Carol Raynsford Sings

by on January 11, 2012 in Music, Nelson People

Carol Raynsford left this world on Friday, January 6th, 2012.

This is from her performance in The Hotel Nelson.


Frank’s Kitchen

Frank Upton’s gone now, along with his kitchen.  But, it wasn’t long ago that Barry often went down the road to Frank’s farmhouse to sit around his kitchen table.  As Frank got older, Barry said that he was just checking up on the old man who then lived alone, but there was clearly something more.  Something that not only enticed Barry, but enticed a host of friends and neighbors to gather around Frank’s scruffy old drop-leaf table.

And, it certainly wasn’t the smell of the kerosene pot burner or yesterday’s fried liver (Frank liked it well done).  Nor was it the stale and overflowing ashtray hand-crafted by his good friend Boo Doore from Harrisville, or the spare floatplane propeller propped up in the corner, or even the Remington pump-action deer rifle that hung in the spider webs over the kitchen window, under which a toaster fire had once charred its butt end.  And it probably wasn’t the wind that howled off the lake through the north end of the house, often accompanied by mini-drifts of snow blowing into the kitchen. Continue Reading »

Shoot: It’s Old Home Day!

Hey Nelson Folks: If you’ve spent time in the Town Hall you might have noticed a nice collection of pictures from Old Home Day of many years ago. This is a treasure, and wouldn’t it be nice to create an updated version (to supplement, not replace)?  So, here’s what we’ll do – on Old Home Day (or other times during Old Home Week), take pictures. Then, pick out up to five that you consider your best photos and send them to webmaster@townofnelson.com.  An impromptu committee will meet and pick out the best of the best, and make a new photo display (we’ll also create an online gallery on this web site).  Please keep your images in their original size so that they will retain their integrity when printed. Please either zip them or send them separately – so that no one attachment is over 10MB. You may provide captions if you want, and be sure to include your name for proper credit.

Foster’s Dismissal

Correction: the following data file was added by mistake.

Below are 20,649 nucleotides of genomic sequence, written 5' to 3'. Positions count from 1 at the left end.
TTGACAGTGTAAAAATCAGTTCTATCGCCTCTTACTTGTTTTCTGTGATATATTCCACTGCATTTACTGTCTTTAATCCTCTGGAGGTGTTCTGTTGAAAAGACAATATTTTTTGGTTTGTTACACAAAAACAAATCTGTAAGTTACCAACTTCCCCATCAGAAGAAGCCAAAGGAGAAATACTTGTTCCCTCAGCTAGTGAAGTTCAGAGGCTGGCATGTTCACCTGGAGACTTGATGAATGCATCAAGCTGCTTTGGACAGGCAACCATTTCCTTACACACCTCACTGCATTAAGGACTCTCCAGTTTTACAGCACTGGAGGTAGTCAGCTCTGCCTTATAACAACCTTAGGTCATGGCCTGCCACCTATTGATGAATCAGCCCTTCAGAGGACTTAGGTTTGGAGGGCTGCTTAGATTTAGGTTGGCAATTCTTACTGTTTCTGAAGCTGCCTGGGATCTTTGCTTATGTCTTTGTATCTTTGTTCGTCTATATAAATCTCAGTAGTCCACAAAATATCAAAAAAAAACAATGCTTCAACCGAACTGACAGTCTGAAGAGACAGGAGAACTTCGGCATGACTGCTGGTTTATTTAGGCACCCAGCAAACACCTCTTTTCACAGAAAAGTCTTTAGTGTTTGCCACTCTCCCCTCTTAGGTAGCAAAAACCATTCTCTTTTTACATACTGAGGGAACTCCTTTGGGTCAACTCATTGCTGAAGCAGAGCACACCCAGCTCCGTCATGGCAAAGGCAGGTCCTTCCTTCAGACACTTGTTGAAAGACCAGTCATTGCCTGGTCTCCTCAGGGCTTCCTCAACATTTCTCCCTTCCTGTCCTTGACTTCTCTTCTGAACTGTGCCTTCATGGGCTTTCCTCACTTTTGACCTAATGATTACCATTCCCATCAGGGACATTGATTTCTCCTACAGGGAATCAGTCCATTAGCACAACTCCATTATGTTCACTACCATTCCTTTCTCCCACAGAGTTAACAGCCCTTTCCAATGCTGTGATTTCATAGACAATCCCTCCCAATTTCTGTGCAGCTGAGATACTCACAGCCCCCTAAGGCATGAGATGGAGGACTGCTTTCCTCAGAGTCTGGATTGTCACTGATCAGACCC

The Reverend Jacob Foster served the town of Packersfield for ten years from 1781 to 1791. During that time twenty-seven families joined the church. We do not have census data that exactly match the years Foster served, but the population of Packersfield in 1783 was recorded as 511 and in 1790 as 721.  The census of 1790 listed 160 families.  The town had grown to the point where Foster’s contract called for full pay — 70 pounds in 1774 money.  We can estimate that the number of families had increased by about sixty and just under half had joined the church. Mid-way through Foster’s tenure as town minister, Packersfield undertook the construction of a much larger meetinghouse. Begun in 1786 and finished enough for use by 1788 it was, at sixty by forty-five feet and twenty-eight feet at the eaves, a house of worship to make any town and its minister proud. Continue Reading »

Forum ReUnion

On Saturday evening, April 16, a celebration was held in Town Hall to mark the six month anniversary of the Nelson Community Forum held at Apple Hill last September.  The evening began with socializing and a finger food potluck.  The committees formed at the Community Forum gave brief updates on their activities.  Then on to the main attraction – music from some of Nelson’s finest.

John Cucchi led off with some excellent guitar and vocal work.  Young Kaitlin Schillemat sang beautifully.  Next up was Alouette Iselin with some great songs for sing along.  Warmed up by Alouette, the sing along continued with an excellent performance by Allison Aldrich and Hunt Smith, backed by Tom Murray on bass. A good time was had by all.

The Nelson Community Forum Follow-up

The work of the September 17 and 18th Nelson Community Forum is over, and now the work toward its resultant goals has begun.

The event was a phenomenal show of community interest and support with well over 100 participants, many of whom also volunteered to help with the planning aspects of the occasion.  Thank you all.

The Apple Hill Center for Chamber Music was an ideal venue for accommodating the Forum, which was facilitated by Jack Calhoun of Antioch New England Institute.  Thank you Apple Hill for your generosity, and thank you Jack for your many hours of guidance through this process.

We gathered Friday night for registration and a potluck supper.  And then, with dessert barely digesting, as we were settling down to begin the facilitated work of the evening, the power went out!  But the power of the participants surged on as we literally and figuratively lit our way through the rest of the evening. Continue Reading »

Party Lines

or . . . A STRANGE CONVERSATION WITH DUCK

Two things brought this story together:  Remembering a funny event and an assignment from Wednesday Academy mentor, Bonnie Riley, to write a story using only dialogue – which is included at the end of this piece.